Stefan, thinking it was his brother that caused Elena's death, goes after Damon and the two are in the midst of a pretty ugly fight when Elena stumbles upon them. Having more of Damon's blood in her system and seeing him as her creator, she attacks Stefan out of fear that he will hurt Damon. Even though, up to this point, she's hated Damon and loved Stefan. Confused yet? Me too!

The fighting finally stops. Stefan is back to his whiny self, feeling bad for himself that Elena seems to have chosen Damon over him because she must love Damon more. No idea how / why he got that impression simply by her trying to protect her creator, but okay. Moving on.... They realize she's now a vampire, too, and they help her adjust.

There's a new vampire hunter in town--Alaric Saltzman (love his character!)--which adds to the conflict. While avoiding him, Damon, Stefan, and Elena attempt to figure out what evil presence is lurking in town. During Elena's funeral, some weird stuff begins happening, like all of the towns' pets turning on their owners. This is really where the story picked up for me, and I raced through to the end. We find out it's none other than Katherine causing all the trouble in town. She didn't die as Damon and Stefan had thought, and she's out for revenge against Elena for stealing the brothers' love. Elena feels guilty, stating she never wanted this to happen or to come between the brothers. She shoves Katherine into the sunlight and she dies. So does Elena. Again. (For good this time, right? Don't count on it!) But not before she makes Damon and Stefan promise to get along.

Overall, this book wasn't anywhere near as bad as the first two. Maybe because I was getting more familiar and comfortable with the characters. Or maybe because I was finally used to the author's writing style. Either way, I eagerly started book four...

At the start of this book, Elena is still dead, (it's been 6 months) and the story is told primarily from Bonnie's POV. I've never really been a fan of Bonnie (especially in the TV show), so this POV shift took some getting used to. Thankfully, it was fairly consistent, so that made it easier to stay engaged with the story. Like book three, I raced through this one. It was REALLY good! Probably my favorite of the series.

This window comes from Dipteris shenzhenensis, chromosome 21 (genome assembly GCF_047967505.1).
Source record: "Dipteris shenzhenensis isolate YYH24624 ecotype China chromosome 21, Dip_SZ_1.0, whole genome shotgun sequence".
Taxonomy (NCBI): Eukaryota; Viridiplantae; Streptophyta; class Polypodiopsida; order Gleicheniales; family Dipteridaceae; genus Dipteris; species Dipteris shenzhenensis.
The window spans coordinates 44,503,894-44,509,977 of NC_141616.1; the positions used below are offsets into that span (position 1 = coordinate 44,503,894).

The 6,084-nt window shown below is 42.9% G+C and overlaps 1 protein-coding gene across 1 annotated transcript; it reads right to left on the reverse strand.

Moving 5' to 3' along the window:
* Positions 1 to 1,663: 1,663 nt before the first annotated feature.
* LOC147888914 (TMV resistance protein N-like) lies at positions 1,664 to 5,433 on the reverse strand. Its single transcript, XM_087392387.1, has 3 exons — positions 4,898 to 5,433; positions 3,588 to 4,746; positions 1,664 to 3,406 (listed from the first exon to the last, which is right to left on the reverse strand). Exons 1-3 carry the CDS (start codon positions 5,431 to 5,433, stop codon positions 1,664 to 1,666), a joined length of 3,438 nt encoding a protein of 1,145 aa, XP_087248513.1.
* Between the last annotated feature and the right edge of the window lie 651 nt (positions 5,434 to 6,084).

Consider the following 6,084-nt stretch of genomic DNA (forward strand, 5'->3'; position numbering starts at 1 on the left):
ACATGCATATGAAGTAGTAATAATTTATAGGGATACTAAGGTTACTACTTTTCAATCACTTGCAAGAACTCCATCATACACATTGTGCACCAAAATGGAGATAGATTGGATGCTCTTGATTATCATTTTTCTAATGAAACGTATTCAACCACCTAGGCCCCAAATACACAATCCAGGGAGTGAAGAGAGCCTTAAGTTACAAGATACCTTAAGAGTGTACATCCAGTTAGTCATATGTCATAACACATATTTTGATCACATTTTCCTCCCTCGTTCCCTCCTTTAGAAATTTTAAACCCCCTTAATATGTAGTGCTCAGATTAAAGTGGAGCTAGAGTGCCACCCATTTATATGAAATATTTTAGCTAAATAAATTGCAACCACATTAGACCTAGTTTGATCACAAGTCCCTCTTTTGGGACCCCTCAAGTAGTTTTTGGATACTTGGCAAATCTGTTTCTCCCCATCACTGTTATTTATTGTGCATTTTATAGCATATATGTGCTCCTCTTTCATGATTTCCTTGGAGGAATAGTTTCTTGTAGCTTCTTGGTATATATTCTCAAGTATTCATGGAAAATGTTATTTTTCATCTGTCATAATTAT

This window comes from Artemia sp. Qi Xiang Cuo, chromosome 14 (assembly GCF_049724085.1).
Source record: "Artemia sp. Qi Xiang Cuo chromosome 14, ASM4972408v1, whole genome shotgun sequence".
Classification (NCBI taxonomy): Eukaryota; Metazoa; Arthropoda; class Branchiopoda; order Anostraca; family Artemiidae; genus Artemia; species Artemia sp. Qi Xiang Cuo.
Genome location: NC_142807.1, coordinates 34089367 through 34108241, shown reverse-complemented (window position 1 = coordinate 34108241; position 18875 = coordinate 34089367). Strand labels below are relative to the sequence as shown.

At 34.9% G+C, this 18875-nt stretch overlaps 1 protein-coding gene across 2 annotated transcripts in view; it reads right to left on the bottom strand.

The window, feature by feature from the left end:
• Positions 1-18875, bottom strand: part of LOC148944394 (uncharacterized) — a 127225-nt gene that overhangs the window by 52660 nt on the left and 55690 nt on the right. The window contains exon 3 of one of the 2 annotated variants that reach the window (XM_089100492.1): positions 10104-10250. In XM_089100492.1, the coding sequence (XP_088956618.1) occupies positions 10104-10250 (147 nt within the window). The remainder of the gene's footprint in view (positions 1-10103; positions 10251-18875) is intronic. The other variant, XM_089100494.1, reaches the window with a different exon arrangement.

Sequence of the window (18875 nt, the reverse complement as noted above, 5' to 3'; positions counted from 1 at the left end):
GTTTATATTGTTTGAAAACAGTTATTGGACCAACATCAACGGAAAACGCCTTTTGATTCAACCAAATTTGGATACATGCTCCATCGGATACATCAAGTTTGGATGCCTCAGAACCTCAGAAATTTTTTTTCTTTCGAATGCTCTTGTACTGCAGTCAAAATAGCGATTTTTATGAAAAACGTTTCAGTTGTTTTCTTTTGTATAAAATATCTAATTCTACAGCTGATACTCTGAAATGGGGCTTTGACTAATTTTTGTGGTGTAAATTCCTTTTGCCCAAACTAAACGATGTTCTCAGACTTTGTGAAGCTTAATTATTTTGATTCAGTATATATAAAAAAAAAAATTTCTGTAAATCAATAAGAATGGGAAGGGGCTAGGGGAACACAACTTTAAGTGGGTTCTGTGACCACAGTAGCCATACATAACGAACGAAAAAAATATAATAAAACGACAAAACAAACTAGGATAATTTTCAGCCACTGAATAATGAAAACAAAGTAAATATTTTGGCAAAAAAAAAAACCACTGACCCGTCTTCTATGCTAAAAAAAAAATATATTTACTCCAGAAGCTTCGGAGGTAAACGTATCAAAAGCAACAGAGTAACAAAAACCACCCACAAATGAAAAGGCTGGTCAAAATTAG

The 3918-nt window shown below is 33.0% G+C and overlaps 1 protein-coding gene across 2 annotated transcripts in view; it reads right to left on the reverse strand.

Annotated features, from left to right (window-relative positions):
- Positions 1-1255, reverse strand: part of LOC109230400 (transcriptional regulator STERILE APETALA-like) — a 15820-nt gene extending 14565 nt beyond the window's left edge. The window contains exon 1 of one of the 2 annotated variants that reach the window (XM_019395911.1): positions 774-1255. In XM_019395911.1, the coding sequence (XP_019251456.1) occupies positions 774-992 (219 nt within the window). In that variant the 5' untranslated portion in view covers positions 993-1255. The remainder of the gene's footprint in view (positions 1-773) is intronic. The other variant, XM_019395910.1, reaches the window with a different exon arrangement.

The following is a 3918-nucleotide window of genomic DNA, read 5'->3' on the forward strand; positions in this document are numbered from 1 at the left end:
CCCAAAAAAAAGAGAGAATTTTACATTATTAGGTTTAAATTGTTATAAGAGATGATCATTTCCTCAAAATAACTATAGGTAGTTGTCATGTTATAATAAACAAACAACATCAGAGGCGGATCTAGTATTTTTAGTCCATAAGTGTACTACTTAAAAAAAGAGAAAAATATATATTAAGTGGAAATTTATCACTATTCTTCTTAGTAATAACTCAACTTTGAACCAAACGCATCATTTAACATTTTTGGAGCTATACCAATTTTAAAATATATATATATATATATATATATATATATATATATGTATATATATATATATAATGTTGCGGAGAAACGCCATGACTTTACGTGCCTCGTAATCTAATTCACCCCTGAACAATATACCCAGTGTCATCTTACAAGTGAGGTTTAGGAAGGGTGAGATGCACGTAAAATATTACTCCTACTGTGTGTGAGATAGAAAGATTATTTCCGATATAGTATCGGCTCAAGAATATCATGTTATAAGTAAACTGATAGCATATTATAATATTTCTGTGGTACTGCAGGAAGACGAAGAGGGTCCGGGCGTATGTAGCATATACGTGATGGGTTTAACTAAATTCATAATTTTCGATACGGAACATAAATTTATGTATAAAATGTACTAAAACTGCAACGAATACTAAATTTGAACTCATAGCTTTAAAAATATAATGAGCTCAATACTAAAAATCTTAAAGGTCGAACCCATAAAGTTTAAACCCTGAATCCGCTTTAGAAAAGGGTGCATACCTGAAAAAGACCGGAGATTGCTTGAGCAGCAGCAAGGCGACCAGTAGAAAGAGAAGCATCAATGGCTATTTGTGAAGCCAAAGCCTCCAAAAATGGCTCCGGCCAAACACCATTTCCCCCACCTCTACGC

Bonnie and friends summon Elena using a Ouija board, and they make contact. Elena warns them of something evil. Bonnie then summons Stefan for help. Stefan returns, with Damon in tow. YAY DAMON! More weird stuff happens. We learn there's another (unknown) vampire in town, who ends up killing Vickie. We also find out Tyler is a werewolf and is in cahoots with this other vampire. We find out it's Klaus, one of the original vampires. He's just as evil in the book as he is in the TV show, but he's flat in the book. We don't get to know nearly enough about him or why he's in town causing trouble.

We get to the big battle at the end. Elena is there in spirit and calls upon other spirits to defeat Klaus. The good guys win, and it ends with Elena coming back to life as a....ready for this... AN ANGEL! Yes, you read that correctly. She dies as a human. Turns into a vampire. Dies again. Then is brought back as an angel. Everyone is super happy Elena is back. Happily-ever after. Roll the credits. The book is over.

But wait! HOW did she come back as an angel? WHY? What happens next?!?

It's never explained. We are left with more questions than answers. I mean, I'm glad there was a happy ending--who doesn't love a HEA?--but seriously. To just end with a human turned vampire turned angel and not give us any explanations? Shame on you, Ms. Smith! Now, I'm already peeved with this ending, but if I had been reading these books as they released, I would've bordered on ragey. But, thankfully, it's not the end :-)